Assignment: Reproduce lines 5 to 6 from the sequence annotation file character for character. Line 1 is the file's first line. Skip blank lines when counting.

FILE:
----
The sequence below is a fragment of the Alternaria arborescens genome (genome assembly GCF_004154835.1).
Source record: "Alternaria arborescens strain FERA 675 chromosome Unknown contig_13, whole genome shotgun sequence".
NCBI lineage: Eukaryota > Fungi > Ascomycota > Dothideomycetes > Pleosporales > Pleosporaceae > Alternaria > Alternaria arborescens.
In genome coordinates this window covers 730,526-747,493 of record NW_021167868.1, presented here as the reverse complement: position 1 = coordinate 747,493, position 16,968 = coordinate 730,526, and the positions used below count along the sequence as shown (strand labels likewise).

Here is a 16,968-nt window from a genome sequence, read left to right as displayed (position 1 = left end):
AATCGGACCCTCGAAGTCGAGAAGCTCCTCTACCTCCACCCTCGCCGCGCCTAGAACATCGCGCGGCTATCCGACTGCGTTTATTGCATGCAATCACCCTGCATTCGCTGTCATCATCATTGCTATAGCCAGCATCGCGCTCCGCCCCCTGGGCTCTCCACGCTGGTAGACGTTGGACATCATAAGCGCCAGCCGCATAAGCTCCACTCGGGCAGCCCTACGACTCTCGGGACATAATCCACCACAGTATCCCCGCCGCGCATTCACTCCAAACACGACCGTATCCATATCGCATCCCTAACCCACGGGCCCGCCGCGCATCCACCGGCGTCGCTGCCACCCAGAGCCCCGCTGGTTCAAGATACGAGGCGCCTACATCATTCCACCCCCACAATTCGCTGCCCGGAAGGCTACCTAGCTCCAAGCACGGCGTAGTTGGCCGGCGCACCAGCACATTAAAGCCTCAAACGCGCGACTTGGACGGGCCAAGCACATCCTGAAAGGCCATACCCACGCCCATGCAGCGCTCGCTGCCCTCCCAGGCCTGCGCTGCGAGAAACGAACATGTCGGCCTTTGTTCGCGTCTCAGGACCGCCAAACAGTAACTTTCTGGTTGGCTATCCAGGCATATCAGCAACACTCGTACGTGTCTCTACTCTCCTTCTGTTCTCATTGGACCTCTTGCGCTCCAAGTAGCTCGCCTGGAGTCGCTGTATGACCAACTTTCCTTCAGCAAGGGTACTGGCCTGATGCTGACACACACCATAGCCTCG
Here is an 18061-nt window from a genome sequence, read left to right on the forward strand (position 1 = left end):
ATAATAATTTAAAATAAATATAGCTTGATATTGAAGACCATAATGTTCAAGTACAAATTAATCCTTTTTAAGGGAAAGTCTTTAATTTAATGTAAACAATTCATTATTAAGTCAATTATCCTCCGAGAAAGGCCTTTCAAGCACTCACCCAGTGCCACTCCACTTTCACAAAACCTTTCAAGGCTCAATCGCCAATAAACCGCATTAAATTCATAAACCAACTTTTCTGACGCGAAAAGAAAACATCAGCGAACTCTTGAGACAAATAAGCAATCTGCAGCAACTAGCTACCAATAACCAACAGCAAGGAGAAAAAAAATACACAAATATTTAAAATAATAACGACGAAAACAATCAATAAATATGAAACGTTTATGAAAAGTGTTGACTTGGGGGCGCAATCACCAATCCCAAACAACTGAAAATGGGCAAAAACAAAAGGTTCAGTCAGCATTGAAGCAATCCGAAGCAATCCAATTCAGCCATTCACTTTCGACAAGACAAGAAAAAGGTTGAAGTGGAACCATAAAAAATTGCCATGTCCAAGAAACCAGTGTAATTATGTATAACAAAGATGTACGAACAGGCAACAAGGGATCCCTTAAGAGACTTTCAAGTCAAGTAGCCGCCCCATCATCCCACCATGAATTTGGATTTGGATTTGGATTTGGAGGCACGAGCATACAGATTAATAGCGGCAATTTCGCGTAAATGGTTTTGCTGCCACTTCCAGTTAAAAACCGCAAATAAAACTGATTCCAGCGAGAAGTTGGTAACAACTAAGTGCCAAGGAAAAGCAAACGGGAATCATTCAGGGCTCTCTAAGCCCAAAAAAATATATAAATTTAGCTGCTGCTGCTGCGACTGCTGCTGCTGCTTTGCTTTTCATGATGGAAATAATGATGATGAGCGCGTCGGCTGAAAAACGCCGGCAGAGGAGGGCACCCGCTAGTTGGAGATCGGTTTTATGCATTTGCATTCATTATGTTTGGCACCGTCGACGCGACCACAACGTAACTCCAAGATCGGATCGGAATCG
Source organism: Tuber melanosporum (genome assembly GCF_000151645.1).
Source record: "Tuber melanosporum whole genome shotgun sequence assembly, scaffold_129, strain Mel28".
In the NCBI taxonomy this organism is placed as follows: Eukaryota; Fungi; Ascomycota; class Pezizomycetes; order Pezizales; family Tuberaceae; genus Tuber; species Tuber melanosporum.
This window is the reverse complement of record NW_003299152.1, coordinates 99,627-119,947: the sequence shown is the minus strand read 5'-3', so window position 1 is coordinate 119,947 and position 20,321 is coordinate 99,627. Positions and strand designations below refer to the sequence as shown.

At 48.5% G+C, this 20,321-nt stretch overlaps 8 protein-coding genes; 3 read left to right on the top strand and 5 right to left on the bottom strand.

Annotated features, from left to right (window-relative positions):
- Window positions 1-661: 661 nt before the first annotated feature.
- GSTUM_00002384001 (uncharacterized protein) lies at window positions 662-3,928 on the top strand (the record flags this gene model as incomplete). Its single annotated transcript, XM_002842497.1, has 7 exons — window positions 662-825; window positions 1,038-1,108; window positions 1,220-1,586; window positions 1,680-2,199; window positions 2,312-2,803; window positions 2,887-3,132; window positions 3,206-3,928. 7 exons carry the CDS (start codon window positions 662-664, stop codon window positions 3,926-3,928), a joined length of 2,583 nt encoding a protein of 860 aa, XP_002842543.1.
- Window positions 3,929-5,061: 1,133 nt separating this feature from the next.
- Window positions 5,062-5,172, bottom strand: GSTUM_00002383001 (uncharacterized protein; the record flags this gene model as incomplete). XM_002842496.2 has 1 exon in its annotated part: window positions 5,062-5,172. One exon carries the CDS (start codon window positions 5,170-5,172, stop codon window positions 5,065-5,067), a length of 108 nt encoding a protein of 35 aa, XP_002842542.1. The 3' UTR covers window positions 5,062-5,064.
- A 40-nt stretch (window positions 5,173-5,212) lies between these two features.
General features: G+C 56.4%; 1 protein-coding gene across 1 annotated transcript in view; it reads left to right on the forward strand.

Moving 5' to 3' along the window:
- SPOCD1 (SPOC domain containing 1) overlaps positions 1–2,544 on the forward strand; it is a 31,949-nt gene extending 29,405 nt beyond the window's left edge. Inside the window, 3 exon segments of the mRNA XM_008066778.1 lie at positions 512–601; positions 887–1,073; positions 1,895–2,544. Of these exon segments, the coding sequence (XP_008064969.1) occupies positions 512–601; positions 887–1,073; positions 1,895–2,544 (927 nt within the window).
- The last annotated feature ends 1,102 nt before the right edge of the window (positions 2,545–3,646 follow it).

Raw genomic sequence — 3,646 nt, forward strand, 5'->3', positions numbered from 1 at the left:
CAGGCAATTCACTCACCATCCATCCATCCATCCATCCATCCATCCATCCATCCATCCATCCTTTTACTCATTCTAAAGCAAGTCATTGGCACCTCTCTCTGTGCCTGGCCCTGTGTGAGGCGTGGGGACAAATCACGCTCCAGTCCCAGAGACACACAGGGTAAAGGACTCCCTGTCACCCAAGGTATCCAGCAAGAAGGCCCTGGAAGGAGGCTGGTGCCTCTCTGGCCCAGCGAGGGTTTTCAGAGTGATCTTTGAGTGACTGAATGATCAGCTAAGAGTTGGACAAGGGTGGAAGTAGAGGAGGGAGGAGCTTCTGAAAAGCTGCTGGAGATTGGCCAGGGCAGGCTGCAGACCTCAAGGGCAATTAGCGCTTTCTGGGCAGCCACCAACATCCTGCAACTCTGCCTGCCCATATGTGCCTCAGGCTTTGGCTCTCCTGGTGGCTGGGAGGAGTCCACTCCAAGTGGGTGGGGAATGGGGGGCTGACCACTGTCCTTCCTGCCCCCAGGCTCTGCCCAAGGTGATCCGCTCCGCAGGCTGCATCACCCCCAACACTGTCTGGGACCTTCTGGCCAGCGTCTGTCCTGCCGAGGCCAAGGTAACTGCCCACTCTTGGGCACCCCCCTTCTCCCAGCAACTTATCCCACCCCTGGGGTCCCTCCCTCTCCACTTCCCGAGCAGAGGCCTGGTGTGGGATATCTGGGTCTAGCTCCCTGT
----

Here is a 16,968-nt window from a genome sequence, read left to right as displayed (position 1 = left end):
AATCGGACCCTCGAAGTCGAGAAGCTCCTCTACCTCCACCCTCGCCGCGCCTAGAACATCGCGCGGCTATCCGACTGCGTTTATTGCATGCAATCACCCTGCATTCGCTGTCATCATCATTGCTATAGCCAGCATCGCGCTCCGCCCCCTGGGCTCTCCACGCTGGTAGACGTTGGACATCATAAGCGCCAGCCGCATAAGCTCCACTCGGGCAGCCCTACGACTCTCGGGACATAATCCACCACAGTATCCCCGCCGCGCATTCACTCCAAACACGACCGTATCCATATCGCATCCCTAACCCACGGGCCCGCCGCGCATCCACCGGCGTCGCTGCCACCCAGAGCCCCGCTGGTTCAAGATACGAGGCGCCTACATCATTCCACCCCCACAATTCGCTGCCCGGAAGGCTACCTAGCTCCAAGCACGGCGTAGTTGGCCGGCGCACCAGCACATTAAAGCCTCAAACGCGCGACTTGGACGGGCCAAGCACATCCTGAAAGGCCATACCCACGCCCATGCAGCGCTCGCTGCCCTCCCAGGCCTGCGCTGCGAGAAACGAACATGTCGGCCTTTGTTCGCGTCTCAGGACCGCCAAACAGTAACTTTCTGGTTGGCTATCCAGGCATATCAGCAACACTCGTACGTGTCTCTACTCTCCTTCTGTTCTCATTGGACCTCTTGCGCTCCAAGTAGCTCGCCTGGAGTCGCTGTATGACCAACTTTCCTTCAGCAAGGGTACTGGCCTGATGCTGACACACACCATAGCCTCG